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Q. ninqui carcar yarra, “the white rocks snarling”
The sixteenth line of the Markirya poem (MC/222). The first word is the plural of the adjective ninquë “white” modifying the plural of the noun carca “rock”, followed by the infinitive (or short active-participle) of the verb yarra- “to snarl”, used adjectivally. Note that carca normally means “fang, tooth”, so its uses for “rocks” here may be poetic to describe sharp rocks, as suggested by Helge Fauskanger (AL/Markirya).
Decomposition: Broken into its constituent elements, this phrase would be:ninqu-i carca-r yarra = “*white-(plural) rock-(plural) snarling”
Conceptual Development: In the first draft, noun was the plural of ondo “rock” (MC/222).
References ✧ MC/222
|ninquë||“white, pale; chill, pallid, cold”||plural||✧ MC/222.1301 (ninqui); MC/222.3612 (ninqui)|
|carca||“tooth, fang; [sharp] rock”||plural||✧ MC/222.1302 (karkar)|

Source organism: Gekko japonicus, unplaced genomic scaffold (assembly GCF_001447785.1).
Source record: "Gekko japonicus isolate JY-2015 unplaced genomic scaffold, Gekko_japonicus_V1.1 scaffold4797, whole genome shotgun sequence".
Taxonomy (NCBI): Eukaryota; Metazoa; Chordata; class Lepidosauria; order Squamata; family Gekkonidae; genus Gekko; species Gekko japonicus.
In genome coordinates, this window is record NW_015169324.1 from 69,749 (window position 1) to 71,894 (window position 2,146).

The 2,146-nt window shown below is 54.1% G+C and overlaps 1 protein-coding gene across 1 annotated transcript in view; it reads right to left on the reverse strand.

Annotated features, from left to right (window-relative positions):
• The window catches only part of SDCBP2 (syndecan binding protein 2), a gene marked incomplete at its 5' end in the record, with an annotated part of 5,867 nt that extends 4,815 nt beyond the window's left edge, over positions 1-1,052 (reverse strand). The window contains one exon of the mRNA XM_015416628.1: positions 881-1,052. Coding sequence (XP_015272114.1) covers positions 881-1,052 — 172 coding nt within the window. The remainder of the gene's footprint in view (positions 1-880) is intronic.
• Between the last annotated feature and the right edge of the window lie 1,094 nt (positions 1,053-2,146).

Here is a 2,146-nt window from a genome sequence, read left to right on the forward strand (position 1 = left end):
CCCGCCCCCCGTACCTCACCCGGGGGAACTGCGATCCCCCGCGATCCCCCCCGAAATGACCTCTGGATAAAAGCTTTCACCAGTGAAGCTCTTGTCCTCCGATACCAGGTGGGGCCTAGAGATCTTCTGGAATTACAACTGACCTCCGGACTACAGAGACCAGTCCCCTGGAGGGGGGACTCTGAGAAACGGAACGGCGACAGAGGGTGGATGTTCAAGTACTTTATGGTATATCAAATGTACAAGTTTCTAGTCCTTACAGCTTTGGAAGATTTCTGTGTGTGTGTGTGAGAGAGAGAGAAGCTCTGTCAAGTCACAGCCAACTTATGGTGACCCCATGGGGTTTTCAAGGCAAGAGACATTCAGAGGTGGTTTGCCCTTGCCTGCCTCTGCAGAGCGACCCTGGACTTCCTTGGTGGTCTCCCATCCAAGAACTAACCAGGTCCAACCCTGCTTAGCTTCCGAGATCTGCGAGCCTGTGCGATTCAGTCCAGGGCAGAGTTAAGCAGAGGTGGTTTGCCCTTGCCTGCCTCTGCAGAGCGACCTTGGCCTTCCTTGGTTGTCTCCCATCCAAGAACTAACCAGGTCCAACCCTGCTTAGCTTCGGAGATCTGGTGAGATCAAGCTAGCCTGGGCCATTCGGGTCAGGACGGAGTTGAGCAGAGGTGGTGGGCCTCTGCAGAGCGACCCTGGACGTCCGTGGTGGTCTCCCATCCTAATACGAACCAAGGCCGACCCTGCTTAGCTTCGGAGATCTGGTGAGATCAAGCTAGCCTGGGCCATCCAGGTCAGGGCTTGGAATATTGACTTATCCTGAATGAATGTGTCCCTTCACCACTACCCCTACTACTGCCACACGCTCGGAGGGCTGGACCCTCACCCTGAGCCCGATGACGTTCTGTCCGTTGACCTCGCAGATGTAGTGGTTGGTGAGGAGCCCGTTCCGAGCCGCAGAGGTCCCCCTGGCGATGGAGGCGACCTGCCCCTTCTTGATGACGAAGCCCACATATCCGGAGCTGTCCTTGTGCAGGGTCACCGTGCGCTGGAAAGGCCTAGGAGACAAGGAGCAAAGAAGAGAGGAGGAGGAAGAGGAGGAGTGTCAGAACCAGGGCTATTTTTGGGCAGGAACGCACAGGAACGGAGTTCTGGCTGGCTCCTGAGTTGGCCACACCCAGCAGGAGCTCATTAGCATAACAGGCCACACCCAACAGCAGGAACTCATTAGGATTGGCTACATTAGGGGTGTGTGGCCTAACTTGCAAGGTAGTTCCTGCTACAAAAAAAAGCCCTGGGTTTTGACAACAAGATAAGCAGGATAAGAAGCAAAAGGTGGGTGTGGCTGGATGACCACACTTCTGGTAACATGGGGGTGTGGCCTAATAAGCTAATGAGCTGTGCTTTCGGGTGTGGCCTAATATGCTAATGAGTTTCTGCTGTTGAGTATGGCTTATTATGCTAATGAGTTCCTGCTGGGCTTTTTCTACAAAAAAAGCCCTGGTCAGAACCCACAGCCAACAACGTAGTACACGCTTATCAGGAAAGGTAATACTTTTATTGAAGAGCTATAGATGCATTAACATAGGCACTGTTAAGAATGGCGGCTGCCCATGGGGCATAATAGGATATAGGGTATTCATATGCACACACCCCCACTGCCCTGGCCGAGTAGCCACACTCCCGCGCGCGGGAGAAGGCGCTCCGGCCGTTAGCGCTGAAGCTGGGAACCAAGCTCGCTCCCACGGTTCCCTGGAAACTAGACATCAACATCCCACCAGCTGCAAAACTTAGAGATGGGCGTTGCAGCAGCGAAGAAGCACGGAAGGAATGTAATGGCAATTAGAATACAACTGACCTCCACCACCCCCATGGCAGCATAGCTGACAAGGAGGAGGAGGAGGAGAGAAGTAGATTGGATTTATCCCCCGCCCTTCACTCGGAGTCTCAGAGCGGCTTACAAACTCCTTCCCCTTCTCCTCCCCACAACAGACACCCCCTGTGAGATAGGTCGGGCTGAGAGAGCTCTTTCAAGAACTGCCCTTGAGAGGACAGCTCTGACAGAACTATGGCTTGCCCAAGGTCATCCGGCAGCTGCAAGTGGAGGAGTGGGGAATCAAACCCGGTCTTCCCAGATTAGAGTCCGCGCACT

|yarra-||“to growl, snarl”||infinitive||✧ MC/222.1303; MC/222.3614|
|ondo||“stone (as a material), (large mass of) rock”||plural||✧ MC/222.3613 (ondor)|
ᴱQ. ondoli losse karkane “the white rocks snarling”
The fifteenth line of the Oilima Markirya poem (MC/213). The first word is the plural of ondo “rock” modified by the plural of the adjective lossa “white”, with the “bare stem” infinitive form of the verb karka- “to snarl”, as suggested by Gilson, Welden, and Hostetter (PE16/84, notes on line #10 and #11), apparently functioning as either an active-participle or a verbal object.
Decomposition: Broken into its constituent elements, this phrase would be:ondo-li loss-e karka-ne = “*rock-(plural) white-(plural) snarl-ing”
Reference ✧ MC/213 ✧ “the white rocks snarling”
|ondo||“stone, rock”||plural||✧ MC/213.3301 (ondoli)|
|#lossa||“white”||plural||✧ MC/213.3302 (losse)|
|karka-||“to snarl”||infinitive||✧ MC/213.3303 (karkane)|